The Chinese government has been a trailblazer in ways to deprive their citizens of the last vestige of their freedoms. Now its combining Covid-19 totalitarianism with social credit score totalitarianism. This is what the new world order potentates have in mind. From Paul Joseph Watson at summitnews.com:

China News Service/Getty Images

The Communist government of China has combined its coronavirus ‘track and trace’ system with the country’s notorious social credit score.

As the Epoch Times’ Joshua Philipp explains, fears that the new COVID surveillance system would be used for “totalitarian social monitoring” are being realized in China.

“The local government of China’s Jiangsu province has launched a new social control system that combines the CCP’s health code program with the regime’s social credit system to create what they’re calling a civilization code,” Philipp reported.

The new system ranks each citizen via a “civilization score” and then places them in a category which determines whether they get priority access to services or are punished and restricted.

The new system represents an expansion of the social credit score and is being initially rolled out in the city of Suzhou and will apply to everyone over the age of 18.

Last year, we also highlighted how Chinese citizens would need to pass a facial recognition test to access the Internet in another expansion of the social credit score system.

In August 2019, the Communist state bragged about how it had prevented 2.5 million “discredited entities” from purchasing plane tickets and 90,000 people from buying high speed train tickets in the month of July alone.

Continue reading→

Who Profits From the Pandemic? by Pepe Escobar

The money paragraph: “That’s so quaint. Public trust is dead across the spectrum. The liberal world “order” is now social Darwinist chaos. Just wait for the fire to rage.” From Pepe Escobar at strategic-culture.org:

You don’t need to read Michel Foucault’s work on biopolitics to understand that neoliberalism – in deep crisis since at least 2008 – is a control/governing technique in which surveillance capitalism is deeply embedded.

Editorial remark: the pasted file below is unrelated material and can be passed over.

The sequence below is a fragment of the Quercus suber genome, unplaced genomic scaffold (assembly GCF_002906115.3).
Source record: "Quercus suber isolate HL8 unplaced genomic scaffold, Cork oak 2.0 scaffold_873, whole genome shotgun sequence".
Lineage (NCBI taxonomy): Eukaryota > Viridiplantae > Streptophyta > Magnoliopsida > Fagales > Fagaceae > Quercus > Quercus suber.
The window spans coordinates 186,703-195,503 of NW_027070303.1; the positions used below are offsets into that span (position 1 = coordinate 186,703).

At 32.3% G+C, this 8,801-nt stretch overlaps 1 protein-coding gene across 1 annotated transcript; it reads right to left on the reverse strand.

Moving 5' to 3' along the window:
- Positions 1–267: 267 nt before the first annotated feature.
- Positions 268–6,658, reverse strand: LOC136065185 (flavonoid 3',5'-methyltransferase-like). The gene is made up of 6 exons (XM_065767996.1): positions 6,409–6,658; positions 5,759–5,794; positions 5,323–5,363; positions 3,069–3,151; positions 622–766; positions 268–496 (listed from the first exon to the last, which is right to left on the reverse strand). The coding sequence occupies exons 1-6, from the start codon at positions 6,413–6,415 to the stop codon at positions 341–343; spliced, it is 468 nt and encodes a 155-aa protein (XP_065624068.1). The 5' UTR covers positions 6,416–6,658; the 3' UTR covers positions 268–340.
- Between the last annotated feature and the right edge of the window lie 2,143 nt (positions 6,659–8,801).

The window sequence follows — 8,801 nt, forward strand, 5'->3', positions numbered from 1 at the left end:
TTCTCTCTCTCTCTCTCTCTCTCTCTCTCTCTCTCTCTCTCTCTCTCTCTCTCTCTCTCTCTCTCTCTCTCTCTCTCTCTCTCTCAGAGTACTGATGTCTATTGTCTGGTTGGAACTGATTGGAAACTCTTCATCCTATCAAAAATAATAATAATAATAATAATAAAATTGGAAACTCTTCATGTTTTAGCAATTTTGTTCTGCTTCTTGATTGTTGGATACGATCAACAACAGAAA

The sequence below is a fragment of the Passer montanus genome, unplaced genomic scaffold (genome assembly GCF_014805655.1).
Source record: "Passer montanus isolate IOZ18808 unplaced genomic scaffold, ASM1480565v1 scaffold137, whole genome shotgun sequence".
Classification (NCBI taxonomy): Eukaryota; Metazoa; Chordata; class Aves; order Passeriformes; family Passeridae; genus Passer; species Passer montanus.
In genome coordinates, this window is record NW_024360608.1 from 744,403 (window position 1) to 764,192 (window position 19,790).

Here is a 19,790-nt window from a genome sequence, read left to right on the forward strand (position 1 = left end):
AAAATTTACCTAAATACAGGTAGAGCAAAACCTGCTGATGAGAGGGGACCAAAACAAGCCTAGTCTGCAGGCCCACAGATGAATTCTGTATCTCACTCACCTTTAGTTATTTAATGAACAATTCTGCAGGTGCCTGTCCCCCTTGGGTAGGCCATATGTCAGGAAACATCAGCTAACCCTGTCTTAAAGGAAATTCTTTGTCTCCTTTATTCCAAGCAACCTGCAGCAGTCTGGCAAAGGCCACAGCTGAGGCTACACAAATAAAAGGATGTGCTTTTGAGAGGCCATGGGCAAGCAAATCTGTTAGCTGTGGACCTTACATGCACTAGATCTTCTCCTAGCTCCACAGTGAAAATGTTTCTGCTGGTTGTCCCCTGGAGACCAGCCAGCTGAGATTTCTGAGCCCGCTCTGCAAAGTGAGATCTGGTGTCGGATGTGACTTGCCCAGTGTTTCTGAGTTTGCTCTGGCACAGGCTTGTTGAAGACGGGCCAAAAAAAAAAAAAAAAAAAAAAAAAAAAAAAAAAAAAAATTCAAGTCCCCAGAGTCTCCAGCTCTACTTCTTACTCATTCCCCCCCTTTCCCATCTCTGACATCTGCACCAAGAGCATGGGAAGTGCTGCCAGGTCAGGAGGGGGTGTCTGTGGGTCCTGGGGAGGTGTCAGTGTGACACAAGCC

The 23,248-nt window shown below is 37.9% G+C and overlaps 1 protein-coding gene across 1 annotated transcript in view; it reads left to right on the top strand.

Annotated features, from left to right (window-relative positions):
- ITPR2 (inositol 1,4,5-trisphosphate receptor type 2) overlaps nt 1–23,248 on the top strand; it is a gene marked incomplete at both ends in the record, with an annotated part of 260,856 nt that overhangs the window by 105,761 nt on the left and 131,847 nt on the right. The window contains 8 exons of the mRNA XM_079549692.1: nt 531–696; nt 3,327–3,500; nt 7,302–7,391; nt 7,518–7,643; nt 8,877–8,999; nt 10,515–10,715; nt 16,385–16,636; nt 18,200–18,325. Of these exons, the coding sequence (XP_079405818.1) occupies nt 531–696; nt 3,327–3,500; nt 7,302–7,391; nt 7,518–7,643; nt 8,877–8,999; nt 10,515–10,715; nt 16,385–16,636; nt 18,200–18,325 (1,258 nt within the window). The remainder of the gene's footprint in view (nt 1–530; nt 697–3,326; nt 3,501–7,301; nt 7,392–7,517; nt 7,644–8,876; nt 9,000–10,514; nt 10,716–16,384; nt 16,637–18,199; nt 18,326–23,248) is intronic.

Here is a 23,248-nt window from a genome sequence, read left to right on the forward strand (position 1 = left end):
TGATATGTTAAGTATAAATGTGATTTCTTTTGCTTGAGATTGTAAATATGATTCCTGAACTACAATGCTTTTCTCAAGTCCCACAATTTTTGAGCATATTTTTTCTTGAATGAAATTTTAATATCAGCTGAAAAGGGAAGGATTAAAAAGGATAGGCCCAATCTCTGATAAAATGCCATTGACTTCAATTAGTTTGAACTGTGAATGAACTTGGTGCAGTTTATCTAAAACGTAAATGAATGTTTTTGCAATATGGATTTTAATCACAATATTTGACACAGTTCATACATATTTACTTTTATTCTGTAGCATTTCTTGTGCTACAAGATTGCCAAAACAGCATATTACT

But now, with the world-system collapsing at breathtaking speed, neoliberalism is at a loss to deal with the next stage of dystopia, ever present in our hyper-connected angst: global mass unemployment.

Henry Kissinger, anointed oracle/gatekeeper of the ruling class, is predictably scared. He claims that, “sustaining the public trust is crucial to social solidarity.” He’s convinced the Hegemon should “safeguard the principles of the liberal world order.” Otherwise, “failure could set the world on fire.”

That’s so quaint. Public trust is dead across the spectrum. The liberal world “order” is now social Darwinist chaos. Just wait for the fire to rage.

The numbers are staggering. The Japan-based Asian Development Bank (ADB), in its annual economic report, may not have been exactly original. But it did note that the impact of the “worst pandemic in a century” will be as high as $4.1 trillion, or 4.8 percent of global GDP.

This an underestimation, as “supply disruptions, interrupted remittances, possible social and financial crises, and long-term effects on health care and education are excluded from the analysis.”

We cannot even start to imagine the cataclysmic social consequences of the crash. Entire sub-sectors of the global economy may not be recomposed at all.

Continue reading

The Game of Life: Visualizing China’s Social Credit System, from The Visual Capitalist